Below the description of my first experiment where I actually improve accuracy for the same total training time.

I could use some feedback on the method and the results:

We compare a baseline resnet model to the same model with an extra self-attention layer (SimpleSelfAttention or ssa).

Same run time ~50 epochs test (xresnet18, 128px, Imagewoof dataset)

1) We first run the original xresnet18 model for 50 epochs with a range of learning rates and pick the best one:

Model Dataset Image Size Epochs Learning Rate # of runs Avg (Max Accuracy)
xresnet18 Imagewoof 128 50 1e-3 10 0.821
xresnet18 Imagewoof 128 50 3e-3 30 0.845
xresnet18 Imagewoof 128 50 5e-3 10 0.846
xresnet18 Imagewoof 128 50 8e-3 20 0.850
xresnet18 Imagewoof 128 50 1e-2 20 0.846
xresnet18 Imagewoof 128 50 12e-3 20 0.844
xresnet18 Imagewoof 128 50 14e-3 20 0.847

Note: we are not using mixup.

2) We pick a number of epochs for our modified xresnet18+SimpleSelfAttention model that gives the same runtime or less:

Model Dataset Image Size Epochs # of runs Avg Wall Time
xresnet18 Imagewoof 128 50 4 9:37
xresnet18 + ssa Imagewoof 128 47 4 9:28

This is using a single RTX 2080 Ti GPU. We use the %%time function on Jupyter notebooks.

3) We compare our two models using the learning rate from step 1 and the number of epochs from step 2:

Model Dataset Image Size Epochs Learning Rate # of runs Avg (Max Accuracy) Stdev (Max Accuracy)
xresnet18 Imagewoof 128 50 8e-3 20 0.8498 0.00782
xresnet18 + ssa Imagewoof 128 47 8e-3 20 0.8567 0.00937

We can compare the results using an independent samples t-test (

  • Difference: 0.007
  • 95% confidence interval: 0.0014 to 0.0124
  • Significance level: P = 0.0157

Adding a SimpleSelfAttention layer seems to provide a statistically significant boost in accuracy after training for ~50 epochs, without additional run time, and while using a learning rate optimized for the original model.


(Miguel) #14

Great work! Amazing how just by changing the order of matrix multiplication made such a difference in execution time! I used the xresnets, with the older version of ssa from your GitHub repo, on Freesound Audio Tagging kaggle competition and got an improvement of about 0.002 (comparing an ensemble of 2 models with and without ssa, one run for each), but I had to run for significantly fewer epochs due to the kaggle kernel time limit. I have to try this faster implementation and do a few runs to better check how much it improves :slight_smile:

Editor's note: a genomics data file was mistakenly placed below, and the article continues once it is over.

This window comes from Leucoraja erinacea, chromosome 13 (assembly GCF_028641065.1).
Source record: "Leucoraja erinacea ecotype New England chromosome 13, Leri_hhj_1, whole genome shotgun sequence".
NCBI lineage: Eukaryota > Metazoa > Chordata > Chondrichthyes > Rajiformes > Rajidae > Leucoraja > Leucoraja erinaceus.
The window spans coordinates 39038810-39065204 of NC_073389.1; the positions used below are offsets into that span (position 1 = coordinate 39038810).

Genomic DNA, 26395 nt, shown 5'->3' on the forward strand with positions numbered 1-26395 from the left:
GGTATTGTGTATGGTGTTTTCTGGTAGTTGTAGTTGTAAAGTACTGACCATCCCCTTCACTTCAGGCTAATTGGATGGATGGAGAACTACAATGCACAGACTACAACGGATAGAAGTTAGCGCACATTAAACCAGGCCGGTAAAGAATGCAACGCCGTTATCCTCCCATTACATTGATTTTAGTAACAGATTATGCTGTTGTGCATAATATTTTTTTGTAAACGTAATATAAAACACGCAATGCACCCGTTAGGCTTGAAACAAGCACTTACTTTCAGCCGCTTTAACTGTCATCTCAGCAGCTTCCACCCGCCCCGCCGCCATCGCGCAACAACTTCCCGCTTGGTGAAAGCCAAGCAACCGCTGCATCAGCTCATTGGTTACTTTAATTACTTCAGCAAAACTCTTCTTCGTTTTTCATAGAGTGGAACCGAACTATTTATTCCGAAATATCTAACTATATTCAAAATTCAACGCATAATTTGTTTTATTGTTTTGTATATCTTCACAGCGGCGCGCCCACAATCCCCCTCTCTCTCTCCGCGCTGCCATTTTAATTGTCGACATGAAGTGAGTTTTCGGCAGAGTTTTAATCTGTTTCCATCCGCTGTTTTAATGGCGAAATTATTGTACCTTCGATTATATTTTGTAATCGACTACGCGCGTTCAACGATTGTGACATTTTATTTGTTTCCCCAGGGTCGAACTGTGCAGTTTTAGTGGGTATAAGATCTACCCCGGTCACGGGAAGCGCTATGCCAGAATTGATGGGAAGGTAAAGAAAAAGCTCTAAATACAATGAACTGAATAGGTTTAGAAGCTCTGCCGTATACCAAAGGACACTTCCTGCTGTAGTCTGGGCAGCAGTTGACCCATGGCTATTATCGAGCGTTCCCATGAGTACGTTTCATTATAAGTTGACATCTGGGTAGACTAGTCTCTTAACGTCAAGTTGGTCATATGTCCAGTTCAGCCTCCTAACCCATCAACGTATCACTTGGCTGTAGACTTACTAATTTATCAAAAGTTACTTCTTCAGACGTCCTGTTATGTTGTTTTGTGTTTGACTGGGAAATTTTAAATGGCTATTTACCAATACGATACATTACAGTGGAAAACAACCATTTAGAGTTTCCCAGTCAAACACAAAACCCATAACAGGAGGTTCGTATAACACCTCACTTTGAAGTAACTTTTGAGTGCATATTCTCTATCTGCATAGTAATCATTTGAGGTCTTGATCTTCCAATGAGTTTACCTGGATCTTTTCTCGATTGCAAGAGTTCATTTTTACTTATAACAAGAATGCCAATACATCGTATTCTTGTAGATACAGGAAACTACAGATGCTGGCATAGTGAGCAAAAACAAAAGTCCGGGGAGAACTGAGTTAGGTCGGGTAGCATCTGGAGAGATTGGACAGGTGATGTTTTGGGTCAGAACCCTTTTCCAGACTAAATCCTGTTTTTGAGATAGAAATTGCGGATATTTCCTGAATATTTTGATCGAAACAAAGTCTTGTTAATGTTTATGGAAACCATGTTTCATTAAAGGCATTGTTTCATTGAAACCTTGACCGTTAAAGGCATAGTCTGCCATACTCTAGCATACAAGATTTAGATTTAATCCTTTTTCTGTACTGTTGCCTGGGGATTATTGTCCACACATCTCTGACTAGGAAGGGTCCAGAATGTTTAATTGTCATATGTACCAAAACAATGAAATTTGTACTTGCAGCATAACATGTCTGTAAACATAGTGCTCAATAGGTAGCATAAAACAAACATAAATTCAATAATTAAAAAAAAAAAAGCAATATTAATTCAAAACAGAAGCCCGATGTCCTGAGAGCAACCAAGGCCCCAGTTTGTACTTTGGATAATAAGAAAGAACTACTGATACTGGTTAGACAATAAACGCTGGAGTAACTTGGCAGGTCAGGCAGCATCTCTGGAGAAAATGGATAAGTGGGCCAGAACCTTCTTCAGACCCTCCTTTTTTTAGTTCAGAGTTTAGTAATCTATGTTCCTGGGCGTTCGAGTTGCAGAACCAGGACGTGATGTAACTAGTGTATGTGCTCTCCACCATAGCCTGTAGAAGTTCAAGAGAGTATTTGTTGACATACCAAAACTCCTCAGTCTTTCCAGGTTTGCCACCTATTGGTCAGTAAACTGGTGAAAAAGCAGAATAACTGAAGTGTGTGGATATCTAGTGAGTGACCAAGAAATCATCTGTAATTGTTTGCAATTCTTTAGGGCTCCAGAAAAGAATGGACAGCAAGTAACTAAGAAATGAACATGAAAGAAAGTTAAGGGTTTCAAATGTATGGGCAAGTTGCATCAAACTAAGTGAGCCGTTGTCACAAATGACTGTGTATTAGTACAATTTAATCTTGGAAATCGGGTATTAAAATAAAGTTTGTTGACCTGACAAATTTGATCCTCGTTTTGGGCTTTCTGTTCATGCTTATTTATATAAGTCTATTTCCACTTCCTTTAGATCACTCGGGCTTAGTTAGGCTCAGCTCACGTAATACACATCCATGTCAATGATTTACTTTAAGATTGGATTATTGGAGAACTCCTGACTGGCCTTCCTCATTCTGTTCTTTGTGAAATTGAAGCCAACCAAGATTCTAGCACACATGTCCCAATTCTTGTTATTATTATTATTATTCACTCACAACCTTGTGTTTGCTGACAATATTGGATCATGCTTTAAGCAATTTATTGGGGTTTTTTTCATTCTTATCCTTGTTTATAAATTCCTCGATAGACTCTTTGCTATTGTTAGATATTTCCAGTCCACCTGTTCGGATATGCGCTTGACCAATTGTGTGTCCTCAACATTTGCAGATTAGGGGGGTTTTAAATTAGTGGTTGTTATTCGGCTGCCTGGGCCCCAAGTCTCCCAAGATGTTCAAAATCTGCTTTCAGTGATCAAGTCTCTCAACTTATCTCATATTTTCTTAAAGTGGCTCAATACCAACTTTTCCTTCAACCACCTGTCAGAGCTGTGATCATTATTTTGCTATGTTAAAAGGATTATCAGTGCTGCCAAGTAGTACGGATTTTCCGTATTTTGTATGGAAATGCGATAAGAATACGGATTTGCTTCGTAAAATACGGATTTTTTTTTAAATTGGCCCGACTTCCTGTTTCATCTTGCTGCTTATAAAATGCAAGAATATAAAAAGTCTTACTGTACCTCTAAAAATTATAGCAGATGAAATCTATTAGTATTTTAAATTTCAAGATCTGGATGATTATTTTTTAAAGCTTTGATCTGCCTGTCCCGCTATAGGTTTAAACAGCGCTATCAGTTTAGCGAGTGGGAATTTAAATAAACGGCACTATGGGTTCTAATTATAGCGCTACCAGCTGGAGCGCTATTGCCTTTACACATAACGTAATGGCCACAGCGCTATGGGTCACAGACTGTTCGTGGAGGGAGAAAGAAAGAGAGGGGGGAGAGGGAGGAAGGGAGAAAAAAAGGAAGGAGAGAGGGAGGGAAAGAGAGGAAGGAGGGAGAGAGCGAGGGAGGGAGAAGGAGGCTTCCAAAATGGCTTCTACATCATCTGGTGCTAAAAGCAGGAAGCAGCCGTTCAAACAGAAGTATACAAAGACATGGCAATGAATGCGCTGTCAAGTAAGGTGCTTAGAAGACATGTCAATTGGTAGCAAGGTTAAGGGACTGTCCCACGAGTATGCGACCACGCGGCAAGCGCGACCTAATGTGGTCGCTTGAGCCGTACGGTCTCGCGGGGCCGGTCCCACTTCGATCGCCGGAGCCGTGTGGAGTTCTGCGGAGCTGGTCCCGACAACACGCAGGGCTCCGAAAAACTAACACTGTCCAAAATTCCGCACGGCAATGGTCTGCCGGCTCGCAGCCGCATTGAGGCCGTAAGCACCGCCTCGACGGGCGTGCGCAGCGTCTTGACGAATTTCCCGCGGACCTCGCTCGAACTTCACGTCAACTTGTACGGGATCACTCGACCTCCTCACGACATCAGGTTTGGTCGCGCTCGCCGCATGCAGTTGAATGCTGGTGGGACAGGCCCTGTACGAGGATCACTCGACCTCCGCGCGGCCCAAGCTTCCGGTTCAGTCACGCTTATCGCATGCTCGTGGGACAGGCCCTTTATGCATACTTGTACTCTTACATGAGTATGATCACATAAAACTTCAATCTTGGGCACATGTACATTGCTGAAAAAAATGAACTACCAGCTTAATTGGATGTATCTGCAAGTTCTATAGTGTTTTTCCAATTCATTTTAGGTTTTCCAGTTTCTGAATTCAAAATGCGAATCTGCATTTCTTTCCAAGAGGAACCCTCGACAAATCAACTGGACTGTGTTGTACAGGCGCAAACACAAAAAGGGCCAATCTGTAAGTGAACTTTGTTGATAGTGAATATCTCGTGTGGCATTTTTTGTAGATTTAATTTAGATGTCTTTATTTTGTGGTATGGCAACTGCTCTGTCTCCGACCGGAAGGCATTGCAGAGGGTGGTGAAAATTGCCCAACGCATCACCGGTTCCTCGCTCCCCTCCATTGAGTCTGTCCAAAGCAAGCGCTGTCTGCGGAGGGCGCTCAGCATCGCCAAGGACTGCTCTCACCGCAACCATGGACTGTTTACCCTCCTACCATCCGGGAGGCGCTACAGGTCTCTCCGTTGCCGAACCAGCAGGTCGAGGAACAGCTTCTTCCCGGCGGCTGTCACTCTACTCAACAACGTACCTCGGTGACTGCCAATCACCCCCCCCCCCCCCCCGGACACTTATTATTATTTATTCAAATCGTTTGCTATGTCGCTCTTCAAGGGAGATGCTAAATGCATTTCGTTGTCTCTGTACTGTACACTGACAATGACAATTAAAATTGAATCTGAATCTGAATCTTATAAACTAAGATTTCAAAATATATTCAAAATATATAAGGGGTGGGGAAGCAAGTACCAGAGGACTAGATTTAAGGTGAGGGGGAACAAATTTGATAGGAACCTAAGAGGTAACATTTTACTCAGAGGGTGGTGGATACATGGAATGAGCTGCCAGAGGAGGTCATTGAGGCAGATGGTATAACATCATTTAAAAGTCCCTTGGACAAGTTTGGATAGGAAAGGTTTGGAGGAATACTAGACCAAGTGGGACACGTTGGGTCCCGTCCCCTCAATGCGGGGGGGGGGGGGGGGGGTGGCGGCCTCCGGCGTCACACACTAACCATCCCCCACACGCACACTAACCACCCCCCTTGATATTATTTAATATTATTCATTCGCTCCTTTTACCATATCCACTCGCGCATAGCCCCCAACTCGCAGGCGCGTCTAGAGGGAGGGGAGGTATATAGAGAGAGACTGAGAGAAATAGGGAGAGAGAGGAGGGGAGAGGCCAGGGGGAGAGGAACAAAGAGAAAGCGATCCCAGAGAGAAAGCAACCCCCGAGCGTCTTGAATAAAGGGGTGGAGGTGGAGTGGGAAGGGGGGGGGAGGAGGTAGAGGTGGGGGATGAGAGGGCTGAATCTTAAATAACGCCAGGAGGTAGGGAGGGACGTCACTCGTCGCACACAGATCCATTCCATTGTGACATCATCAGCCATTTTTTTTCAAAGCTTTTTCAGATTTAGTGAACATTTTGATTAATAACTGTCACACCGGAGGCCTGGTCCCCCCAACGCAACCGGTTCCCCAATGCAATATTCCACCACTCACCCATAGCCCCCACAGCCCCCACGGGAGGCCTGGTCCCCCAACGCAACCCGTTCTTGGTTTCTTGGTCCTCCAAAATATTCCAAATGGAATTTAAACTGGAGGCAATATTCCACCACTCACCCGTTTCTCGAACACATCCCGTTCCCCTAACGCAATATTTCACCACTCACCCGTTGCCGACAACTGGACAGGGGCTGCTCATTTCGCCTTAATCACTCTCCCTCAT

Wow I’m very happy that you are using my work.
The new version is much less sensitive to spatial dimensions O(NC^2) vs O(CN^2 + NC^2), where N=height*width.

Also, I don’t think that trick can be used on the original self attention layer due to the presence of softmax (which I believe is also O(N^2) for an N*N input)

I did some comparisons in this notebook:


(Nate) #16

Could you explain what you mean by “changing the order of matrix multiplication”? I found these comments in your notebook

    # changed the order of mutiplication to avoid O(N^2) complexity
    # (x*xT)*(W*x) instead of (x*(xT*(W*x)))

but I’m not clear on which line of code implements this, or why it makes it go faster.



The comment applies to the following lines of code:

convx = self.conv(x) # (C,C) * (C,N) = (C,N) => O(NC^2)
xxT = torch.bmm(x,x.permute(0,2,1).contiguous()) # (C,N) * (N,C) = (C,C) => O(NC^2)
o = torch.bmm(xxT, convx) # (C,C) * (C,N) = (C,N) => O(NC^2)

Originally we were doing operations in this order (Note that conv(x) is analogue to a matrix multiplication W*x in this case, where W has dimension (C,C))
x * (x^T * (conv(x)))

  1. conv(x) (dims: (C,C) and (C,N))
  2. x^T * (conv(x)) (dims: (N,C) and (C,N))
  3. x * (x^T * (conv(x))) (dims: (C,N) and (N,N))

This is the naive/“natural” order of implementing those operations.

Check out the complexity of matrix multiplication:

Complexity of those 3 operations:

  1. O(C^2*N)
  2. O(N^2*C)
  3. O( C* N^2)

Now, unless we increase channels a lot, we mainly have an issue with complexity that are proportional to N^2. This is because N= H*W. So if you double image size, you increase complexity by 2^4.

By changing the order of operations to (xxT)(W*x), we do:

  1. convx = conv(x)
  2. xxT = x*xT
  3. o = xxT * convx

And, as commented in the code at the top of this post, those 3 operations are O(NC^2), which means that run time is much less sensitive to image size.

Let me know if you have any other questions.


(Nate) #18

Great explanation, thank you!

It’s really interesting that just changing the order of operations cuts down on the time so much. Makes me wonder if there are other places where we could save a lot of time by doing matrix multiplications in a clever order.

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@jamestjw (github handle) trained an xresnet with SimpleSelfAttention on card suits and calculated the mean weights for each pixel on the N * N attention grid. I thought it was pretty neat. This is what it looks like on an example:



(Dmytro Mishkin) #20

Here is my (architecture) improvement of great submission.

Specifically, replace all the pooling layers from AvgPool (inside net) or MaxPool (after stem) to MaxBlurPool2d from " Making Convolutional Networks Shift-Invariant Again" paper

The rest of entry is exact clone from Ranger-Mish.


acc = [0.76 0.768 0.762 0.746 0.742]
acc_mean = 0.7556
acc_std = 0.009911619

vs original

acc = [0.708 0.74 0.738 0.756 0.734]
acc_mean = 0.7352
acc_std = 0.01552288

Link to the repo:

Originally posted in wrong branch